News, media & communications

Latest phone trends and innovations

If we were asked to name the most important (impactful) innovation from the last quarter century we'd have to say the mobile phone. There are now a staggering 1.6 billion (1,600,000,000) cell-phones on the planet of which an amazing 320 million reside in China. In the US total phone traffic (which includes landlines) grew by 362% between 1992 - 2002 and total calls were 54.6 billion minutes. Why the growth? - answers include cheaper calls resulting from the break-up of national telecom companies, globalisation, immigration (more people phoning home) and innovations like pre-pay and international calling cards. On the purely mobile front recent innovations include 24hr handset replacement (Orange), a phone with a help button linked to GPS that calls emergency services (, a premier service where you can speak to a human being rather than another machine (Orange again), a phone handset sterilising service (KTF Telecom Korea), and a drunk dialling service that temporarily prevents users from dialling certain numbers (Virgin mobile). Meanwhile, over on the content side, Robbie Williams (together with Carphone Warehouse UK) has launched his greatest hits album on a memory card and a band called Rooster has broadcast an entire concert over the phone.

Ref: The Atlantic Monthly (US) October 2004 - Calling All Nations Also Trendwatching 2 December 2004 Masters Of The Youniverse Trendcentral 4 November 2004 and Sense Bulletin 9 November 2004

It's my life

A company called This Is My Story is offering a gift with a difference - a book of your father's life as a present for father's day. You supply some words and photographs and the company turns it all into a book. At the other end of the age and technology spectrum is the Nokia Lifeblog, which catalogues and indexes all your mobile communications from SMS to photos and video clips.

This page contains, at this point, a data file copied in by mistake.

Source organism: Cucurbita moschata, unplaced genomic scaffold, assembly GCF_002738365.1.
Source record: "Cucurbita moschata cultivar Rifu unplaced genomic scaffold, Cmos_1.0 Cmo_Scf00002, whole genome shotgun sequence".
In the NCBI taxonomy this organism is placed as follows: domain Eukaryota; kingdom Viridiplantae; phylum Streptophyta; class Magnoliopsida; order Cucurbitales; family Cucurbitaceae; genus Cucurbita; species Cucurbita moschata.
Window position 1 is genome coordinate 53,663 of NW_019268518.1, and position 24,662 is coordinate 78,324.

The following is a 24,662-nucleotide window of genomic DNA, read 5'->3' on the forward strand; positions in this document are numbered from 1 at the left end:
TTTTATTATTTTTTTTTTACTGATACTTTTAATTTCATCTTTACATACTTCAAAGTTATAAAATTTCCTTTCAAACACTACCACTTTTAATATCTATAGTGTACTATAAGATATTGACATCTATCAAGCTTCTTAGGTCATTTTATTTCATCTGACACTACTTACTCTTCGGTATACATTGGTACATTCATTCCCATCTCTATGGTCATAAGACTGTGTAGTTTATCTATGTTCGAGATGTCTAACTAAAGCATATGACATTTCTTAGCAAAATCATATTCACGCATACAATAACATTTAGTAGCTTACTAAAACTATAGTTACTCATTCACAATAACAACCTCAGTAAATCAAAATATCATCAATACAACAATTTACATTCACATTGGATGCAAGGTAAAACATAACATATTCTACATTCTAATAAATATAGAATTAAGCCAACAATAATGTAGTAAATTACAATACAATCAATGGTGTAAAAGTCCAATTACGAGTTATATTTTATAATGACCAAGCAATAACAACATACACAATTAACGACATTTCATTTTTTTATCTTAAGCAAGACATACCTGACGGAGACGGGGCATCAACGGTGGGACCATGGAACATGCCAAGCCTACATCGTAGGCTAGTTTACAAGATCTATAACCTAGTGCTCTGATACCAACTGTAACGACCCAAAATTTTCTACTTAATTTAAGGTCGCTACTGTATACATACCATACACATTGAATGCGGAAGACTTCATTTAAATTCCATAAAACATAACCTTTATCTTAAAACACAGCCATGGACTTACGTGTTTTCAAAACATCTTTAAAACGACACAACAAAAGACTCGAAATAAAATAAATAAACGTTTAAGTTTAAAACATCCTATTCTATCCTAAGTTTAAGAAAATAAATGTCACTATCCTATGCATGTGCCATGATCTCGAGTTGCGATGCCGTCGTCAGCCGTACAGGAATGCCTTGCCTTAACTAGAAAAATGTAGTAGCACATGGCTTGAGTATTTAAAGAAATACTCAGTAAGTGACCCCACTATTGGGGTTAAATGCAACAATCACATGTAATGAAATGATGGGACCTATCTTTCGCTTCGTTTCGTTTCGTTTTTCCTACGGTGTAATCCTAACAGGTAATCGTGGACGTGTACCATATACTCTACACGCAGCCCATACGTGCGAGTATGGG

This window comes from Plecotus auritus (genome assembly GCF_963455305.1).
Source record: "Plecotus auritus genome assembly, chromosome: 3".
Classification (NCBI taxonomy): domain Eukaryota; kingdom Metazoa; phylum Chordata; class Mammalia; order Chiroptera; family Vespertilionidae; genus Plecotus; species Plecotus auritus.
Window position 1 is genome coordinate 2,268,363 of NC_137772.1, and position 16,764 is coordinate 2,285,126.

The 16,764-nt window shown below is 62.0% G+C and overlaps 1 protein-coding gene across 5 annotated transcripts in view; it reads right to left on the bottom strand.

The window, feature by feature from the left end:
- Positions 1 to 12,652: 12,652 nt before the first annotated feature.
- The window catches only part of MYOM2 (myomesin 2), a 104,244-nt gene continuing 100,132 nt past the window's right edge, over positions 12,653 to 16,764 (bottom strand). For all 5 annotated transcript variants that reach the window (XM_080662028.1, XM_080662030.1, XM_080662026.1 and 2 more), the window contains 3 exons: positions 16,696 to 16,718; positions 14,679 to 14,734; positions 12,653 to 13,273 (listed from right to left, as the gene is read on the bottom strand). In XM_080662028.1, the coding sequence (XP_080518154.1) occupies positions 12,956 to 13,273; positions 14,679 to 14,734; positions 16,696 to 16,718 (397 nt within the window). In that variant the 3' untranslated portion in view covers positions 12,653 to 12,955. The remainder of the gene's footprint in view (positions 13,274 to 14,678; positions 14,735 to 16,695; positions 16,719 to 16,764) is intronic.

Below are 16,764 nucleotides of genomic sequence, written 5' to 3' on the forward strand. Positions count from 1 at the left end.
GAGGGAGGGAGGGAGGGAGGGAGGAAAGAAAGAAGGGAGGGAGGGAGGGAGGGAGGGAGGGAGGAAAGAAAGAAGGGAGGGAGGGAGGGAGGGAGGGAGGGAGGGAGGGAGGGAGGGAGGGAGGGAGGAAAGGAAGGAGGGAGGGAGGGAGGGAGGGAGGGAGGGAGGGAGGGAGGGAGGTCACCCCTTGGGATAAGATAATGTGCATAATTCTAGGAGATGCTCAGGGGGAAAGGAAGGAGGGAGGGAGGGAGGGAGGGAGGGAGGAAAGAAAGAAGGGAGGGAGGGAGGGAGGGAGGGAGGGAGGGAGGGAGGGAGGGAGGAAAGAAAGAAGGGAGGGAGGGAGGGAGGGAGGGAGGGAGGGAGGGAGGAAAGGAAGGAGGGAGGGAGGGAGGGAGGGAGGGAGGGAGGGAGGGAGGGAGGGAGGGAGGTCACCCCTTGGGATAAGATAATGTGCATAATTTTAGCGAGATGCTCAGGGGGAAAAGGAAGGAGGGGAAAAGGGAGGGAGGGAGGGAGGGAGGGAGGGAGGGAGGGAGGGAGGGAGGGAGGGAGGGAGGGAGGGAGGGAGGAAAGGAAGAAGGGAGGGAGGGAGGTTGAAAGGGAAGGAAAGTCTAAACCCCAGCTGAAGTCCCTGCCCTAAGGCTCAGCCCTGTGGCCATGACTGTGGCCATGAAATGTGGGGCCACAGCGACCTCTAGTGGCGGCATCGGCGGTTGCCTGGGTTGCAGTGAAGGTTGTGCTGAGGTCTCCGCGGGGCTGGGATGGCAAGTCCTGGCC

Mixing tracks

A company called Broadcast Networks has begun trials with music vending machines in railway stations and pubs in London. The vending machines hold approximately 2 million music tracks which can be downloaded to suitably equipped mobile phones or MP3 players at a cost of GB £1 each. Around 250,000 music tracks are purchased via downloads in the UK each week.

Ref: The Australian 2021 November 2004. Download a track as you wait for a train.

No commitment

Loyalty is something that TV viewers in the US gave up years ago so programme makers are starting to make TV series where each episode is self-contained (i.e. you don't need to have seen the last or the next episode to understand what's happening). Meanwhile, in Australia viewers are switching off DIY programmes and other instant make-over shows and tuning to documentaries.

Ref: Sydney Morning Herald (Aus)

How low can you go?

Channel 4 TV in London is looking for someone (anybody) that will donate their dead body to a TV show. The idea is to show the body decomposing. In 2003 Channel 4 screened live a post mortem. Are we returning to the Victorian era's obsession with death or have programme makers just run out of ideas?